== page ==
The Fashion Industry and Our Environment

I had always considered myself to be  fairly well educated on the environment,  and always tried to do my part to be less wasteful. However, this year I began to specifically research the impacts of the fashion industry on the environment and realized I really didn’t know anything. One of the main factors causing the fashion industry to be so harmful to the environment is our current fast fashion cycle. This is what you see at stores like Forever21 and H&M, where new styles are constantly brought into every store. While I see the obvious problem with these stores, I certainly can’t berate consumers of these brands because I also love to get a good deal, as I’m sure all college students agree. This is a dilemma that designers and consumers will have to face together. Some of my main takeaways from my research were that as consumers, we need to be smarter shoppers in choosing garments that we will REALLY wear for a long time, your fabric choices matter, and garment upkeep is essential. This is a huge issue that effects everyone, and could very quickly become a national disaster if allowed to continue as is. If you are interested in learning more about this very close relationship between Earth and your closet, I have included an excerpt from my research paper on the topic, below. Enjoy!

The production of textiles for the creation of garments accounts for a large part of the industry’s pollution. Some of the most common materials used are man-made and have a large environmental footprint, which are overlooked due to the cheapness of production of synthetic fabrics:

“The… family of man-made fibers is made from plastic and sourced from oil, which has its own implications for sustainability, as oil is nonrenewable and plastics take hundreds of years to biodegrade. And all those blends of wonderful low-maintenance Frankenfabrics we’re now buying – the polyester-viscose blends and the wool-nylon-acetate blends in my own closet, for example – aren’t recyclable, as the technology does not exist to separate the fibers back into their original state.” (Cline 124-125)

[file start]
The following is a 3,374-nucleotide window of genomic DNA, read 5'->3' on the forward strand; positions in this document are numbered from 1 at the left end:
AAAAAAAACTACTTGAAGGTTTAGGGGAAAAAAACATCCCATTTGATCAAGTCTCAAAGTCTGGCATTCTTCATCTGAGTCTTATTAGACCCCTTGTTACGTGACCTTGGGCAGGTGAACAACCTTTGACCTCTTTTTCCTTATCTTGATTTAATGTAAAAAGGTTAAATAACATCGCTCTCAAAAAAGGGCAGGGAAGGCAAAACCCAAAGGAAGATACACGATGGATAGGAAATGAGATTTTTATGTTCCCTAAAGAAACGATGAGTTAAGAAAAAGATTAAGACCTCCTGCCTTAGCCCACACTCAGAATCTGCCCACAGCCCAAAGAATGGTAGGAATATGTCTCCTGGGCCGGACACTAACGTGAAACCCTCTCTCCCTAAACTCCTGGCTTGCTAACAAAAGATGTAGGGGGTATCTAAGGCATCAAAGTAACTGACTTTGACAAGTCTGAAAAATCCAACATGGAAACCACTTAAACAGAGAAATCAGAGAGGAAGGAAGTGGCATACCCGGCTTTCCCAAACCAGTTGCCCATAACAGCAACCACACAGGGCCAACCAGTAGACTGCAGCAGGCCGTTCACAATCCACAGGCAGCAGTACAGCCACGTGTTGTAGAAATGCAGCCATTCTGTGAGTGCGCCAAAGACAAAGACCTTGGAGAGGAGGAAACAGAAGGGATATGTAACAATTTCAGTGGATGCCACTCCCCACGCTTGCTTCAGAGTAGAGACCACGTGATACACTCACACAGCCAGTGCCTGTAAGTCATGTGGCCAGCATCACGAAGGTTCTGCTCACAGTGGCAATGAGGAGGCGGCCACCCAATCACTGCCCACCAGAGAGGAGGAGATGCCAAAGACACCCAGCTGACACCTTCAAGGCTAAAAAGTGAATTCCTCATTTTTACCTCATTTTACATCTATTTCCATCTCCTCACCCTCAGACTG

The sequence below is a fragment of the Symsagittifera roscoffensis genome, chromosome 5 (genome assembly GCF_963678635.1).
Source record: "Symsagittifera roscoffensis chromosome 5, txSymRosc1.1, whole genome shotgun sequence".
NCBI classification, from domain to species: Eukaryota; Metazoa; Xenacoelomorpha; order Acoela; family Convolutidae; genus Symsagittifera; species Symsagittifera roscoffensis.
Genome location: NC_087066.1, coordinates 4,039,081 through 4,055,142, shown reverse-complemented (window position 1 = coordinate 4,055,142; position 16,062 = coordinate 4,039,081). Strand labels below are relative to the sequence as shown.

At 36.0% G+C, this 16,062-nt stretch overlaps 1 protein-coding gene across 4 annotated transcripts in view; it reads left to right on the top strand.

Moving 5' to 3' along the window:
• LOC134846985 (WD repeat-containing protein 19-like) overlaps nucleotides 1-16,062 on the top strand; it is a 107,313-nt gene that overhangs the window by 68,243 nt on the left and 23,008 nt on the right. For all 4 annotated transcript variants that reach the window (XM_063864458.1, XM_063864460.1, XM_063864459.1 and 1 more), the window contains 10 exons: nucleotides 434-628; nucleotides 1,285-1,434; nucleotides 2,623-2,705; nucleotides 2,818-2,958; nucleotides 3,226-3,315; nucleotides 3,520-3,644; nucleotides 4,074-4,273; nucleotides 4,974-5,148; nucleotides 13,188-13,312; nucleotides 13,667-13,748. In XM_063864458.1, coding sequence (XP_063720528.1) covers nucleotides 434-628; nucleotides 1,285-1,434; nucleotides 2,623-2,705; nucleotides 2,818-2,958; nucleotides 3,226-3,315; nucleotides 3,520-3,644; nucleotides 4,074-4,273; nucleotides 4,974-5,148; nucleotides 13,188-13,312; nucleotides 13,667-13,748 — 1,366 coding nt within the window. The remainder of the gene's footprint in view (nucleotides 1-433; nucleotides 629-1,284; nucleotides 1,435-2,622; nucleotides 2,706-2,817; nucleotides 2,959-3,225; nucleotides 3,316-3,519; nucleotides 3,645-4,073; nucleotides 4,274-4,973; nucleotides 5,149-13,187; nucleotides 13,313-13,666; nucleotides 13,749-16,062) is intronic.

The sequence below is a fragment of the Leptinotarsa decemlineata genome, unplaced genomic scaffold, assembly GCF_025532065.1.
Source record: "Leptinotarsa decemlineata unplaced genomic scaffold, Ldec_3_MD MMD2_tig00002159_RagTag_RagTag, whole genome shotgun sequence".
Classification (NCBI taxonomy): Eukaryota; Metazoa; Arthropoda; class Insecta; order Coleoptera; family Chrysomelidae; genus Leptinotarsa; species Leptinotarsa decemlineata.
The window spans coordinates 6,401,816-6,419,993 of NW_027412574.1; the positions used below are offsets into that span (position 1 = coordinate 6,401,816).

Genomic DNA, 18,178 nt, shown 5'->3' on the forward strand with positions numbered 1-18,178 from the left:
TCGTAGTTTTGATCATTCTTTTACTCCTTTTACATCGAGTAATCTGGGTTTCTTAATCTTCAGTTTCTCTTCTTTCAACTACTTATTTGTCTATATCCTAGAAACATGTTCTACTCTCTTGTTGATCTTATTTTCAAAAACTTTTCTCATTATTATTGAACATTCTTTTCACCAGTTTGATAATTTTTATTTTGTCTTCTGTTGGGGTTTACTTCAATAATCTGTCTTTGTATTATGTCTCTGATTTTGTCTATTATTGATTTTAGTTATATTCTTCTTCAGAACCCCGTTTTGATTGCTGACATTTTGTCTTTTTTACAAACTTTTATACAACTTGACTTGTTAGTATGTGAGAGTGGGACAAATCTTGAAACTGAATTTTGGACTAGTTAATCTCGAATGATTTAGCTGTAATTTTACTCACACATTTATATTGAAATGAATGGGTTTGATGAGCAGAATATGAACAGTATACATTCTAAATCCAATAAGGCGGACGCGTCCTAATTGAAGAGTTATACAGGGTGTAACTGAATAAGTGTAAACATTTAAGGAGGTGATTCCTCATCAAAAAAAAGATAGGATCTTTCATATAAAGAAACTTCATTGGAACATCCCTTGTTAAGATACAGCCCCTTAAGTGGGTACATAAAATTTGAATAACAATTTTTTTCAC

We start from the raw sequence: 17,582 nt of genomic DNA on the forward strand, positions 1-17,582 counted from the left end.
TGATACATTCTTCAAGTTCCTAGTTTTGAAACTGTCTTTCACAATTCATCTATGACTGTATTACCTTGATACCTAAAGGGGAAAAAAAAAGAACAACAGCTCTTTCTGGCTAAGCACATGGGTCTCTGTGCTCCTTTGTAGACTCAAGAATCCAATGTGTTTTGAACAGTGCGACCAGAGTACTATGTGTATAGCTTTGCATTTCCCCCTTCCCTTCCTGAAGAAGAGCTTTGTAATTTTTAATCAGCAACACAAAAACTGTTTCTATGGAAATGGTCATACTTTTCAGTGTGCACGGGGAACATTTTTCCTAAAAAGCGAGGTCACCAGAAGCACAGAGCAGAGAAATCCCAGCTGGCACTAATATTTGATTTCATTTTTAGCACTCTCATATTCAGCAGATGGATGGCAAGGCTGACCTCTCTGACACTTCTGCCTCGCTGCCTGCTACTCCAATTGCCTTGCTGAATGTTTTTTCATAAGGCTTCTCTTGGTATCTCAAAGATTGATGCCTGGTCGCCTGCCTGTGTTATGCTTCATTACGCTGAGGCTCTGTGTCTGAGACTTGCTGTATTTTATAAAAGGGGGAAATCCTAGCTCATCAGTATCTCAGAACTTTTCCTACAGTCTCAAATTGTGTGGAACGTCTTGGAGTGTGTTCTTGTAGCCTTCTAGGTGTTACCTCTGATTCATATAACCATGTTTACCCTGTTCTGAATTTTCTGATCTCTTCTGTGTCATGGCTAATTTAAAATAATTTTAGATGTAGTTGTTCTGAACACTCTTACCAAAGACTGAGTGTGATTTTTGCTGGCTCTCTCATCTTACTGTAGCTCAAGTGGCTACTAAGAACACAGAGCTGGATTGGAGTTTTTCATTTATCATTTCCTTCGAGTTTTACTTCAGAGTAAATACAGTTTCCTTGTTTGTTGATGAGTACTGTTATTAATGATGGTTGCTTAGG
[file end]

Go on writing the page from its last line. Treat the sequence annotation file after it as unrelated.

Yet even natural fibers can be extremely damaging to the environment. Environmental reporter Stan Cox has explained that the farming of sheep for wool causes soil erosion, water pollution and loss of biodiversity. The use of leather involves the toxic metals of tanning, as well as biodiversity loss. Not to mention that cotton farming generates 22 billion pounds of weed killer a year (Cline 125). So with most popular synthetic and natural fibers each having negative effects on the environment, we must take advantage of less used fibers with bigger environmental benefits. Bast fibers, such as linen, hemp, and abaca, are spun into yarn from stalks of the plant, rather than the flower. While this still requires some water, they can be grown without pesticides because bugs don’t attack the stalks (Kant 26). Organic cotton is an increasingly popular fabric that is more sustainable than its traditional counterpart. It is grown in 12 countries, and is now becoming fairly common in garment production. While it still uses huge amounts of water, it does help to reduce pesticide usage (Claudio).

Image via kmknitwear.com
Image via kmknitwear.com